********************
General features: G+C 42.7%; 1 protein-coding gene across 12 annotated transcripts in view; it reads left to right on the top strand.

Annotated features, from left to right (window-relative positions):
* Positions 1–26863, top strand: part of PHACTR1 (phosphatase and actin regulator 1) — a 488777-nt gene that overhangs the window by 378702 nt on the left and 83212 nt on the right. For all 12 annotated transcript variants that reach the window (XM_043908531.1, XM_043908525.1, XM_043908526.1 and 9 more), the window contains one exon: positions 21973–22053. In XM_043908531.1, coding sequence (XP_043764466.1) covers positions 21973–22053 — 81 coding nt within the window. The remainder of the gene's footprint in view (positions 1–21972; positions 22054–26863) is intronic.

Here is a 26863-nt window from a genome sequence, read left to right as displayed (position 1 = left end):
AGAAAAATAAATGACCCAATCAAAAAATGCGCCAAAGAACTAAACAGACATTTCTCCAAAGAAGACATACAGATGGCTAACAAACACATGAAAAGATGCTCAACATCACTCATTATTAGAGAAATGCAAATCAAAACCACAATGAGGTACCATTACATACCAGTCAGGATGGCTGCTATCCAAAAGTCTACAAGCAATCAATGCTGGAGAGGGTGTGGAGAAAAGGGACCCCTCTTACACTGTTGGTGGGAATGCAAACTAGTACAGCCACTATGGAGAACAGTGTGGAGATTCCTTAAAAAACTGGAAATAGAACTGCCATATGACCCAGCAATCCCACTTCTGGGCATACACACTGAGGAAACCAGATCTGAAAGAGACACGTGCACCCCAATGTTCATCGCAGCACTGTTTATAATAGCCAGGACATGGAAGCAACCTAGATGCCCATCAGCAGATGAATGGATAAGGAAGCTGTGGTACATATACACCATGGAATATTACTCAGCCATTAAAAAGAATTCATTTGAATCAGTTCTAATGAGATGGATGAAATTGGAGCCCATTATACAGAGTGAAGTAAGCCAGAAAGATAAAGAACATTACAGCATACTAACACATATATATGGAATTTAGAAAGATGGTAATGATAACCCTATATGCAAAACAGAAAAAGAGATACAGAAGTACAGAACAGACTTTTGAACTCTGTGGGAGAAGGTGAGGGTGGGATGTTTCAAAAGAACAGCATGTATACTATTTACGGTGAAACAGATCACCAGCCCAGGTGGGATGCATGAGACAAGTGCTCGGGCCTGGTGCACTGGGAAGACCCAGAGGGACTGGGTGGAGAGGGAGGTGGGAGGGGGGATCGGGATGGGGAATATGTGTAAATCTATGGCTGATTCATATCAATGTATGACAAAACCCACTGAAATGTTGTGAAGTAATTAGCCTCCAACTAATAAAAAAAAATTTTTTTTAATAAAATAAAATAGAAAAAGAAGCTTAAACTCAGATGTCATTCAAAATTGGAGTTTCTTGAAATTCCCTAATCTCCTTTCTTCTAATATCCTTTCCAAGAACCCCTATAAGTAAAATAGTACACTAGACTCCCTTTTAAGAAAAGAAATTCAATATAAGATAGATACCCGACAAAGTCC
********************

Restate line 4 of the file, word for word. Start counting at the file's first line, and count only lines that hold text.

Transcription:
Here is a 26863-nt window from a genome sequence, read left to right as displayed (position 1 = left end):